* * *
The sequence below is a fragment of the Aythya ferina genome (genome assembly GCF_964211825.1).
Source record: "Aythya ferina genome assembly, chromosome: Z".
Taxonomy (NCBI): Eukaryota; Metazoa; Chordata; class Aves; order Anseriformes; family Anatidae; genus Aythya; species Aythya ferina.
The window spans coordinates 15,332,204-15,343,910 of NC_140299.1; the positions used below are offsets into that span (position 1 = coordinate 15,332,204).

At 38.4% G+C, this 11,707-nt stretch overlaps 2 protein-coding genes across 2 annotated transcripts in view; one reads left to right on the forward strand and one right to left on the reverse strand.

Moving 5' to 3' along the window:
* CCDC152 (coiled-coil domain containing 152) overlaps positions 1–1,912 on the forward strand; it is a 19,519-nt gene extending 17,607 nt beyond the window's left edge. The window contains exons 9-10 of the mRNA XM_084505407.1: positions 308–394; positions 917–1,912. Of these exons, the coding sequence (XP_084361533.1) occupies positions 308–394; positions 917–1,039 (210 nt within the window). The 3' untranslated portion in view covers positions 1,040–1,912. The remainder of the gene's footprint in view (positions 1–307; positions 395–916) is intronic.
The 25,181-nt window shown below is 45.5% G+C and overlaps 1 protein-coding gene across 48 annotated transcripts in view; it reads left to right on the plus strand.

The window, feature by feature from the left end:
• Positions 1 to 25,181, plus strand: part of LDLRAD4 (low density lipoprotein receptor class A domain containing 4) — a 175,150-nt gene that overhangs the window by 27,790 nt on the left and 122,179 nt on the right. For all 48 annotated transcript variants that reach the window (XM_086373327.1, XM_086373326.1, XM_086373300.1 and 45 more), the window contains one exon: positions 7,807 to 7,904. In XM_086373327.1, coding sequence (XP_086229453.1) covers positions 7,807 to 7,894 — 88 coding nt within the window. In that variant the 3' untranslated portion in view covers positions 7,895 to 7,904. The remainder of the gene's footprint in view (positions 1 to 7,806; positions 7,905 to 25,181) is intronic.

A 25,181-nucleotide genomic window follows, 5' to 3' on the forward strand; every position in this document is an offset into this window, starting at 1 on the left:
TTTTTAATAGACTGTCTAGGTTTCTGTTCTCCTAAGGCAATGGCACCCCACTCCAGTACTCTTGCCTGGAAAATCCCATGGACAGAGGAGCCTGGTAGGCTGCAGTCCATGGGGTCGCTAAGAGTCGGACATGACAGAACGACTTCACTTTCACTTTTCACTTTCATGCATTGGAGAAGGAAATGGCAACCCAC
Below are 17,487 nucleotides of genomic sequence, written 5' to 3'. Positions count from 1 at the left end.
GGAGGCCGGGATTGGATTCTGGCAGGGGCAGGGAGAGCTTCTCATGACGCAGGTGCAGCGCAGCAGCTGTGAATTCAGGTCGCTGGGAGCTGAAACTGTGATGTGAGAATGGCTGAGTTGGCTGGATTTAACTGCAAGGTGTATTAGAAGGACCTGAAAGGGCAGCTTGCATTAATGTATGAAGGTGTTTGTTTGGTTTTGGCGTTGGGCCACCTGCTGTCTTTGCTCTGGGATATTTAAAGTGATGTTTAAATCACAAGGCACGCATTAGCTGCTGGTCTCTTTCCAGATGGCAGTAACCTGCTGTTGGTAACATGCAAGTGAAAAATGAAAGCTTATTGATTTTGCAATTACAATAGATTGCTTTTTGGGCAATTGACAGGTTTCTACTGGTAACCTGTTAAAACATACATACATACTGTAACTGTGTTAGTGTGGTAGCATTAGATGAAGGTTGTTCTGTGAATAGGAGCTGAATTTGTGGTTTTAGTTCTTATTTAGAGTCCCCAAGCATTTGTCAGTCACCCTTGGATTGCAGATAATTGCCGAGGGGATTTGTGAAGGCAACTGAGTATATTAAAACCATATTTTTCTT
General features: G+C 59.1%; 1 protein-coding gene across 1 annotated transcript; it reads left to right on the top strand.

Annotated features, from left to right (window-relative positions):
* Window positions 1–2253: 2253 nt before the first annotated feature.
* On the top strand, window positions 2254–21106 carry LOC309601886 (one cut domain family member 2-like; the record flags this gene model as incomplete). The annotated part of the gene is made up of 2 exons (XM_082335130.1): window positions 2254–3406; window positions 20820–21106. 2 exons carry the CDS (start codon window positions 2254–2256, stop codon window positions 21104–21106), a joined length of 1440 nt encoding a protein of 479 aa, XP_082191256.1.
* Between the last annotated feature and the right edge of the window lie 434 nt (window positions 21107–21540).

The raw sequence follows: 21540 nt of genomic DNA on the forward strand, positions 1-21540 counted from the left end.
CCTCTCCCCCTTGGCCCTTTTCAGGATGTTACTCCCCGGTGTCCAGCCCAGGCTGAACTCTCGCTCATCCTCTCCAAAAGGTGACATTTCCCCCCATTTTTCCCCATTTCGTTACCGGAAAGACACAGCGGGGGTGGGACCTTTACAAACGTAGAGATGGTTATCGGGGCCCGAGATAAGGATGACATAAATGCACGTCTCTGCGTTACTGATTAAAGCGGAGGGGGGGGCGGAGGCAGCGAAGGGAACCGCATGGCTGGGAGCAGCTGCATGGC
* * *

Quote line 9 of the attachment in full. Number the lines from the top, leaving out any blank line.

The window, feature by feature from the left end: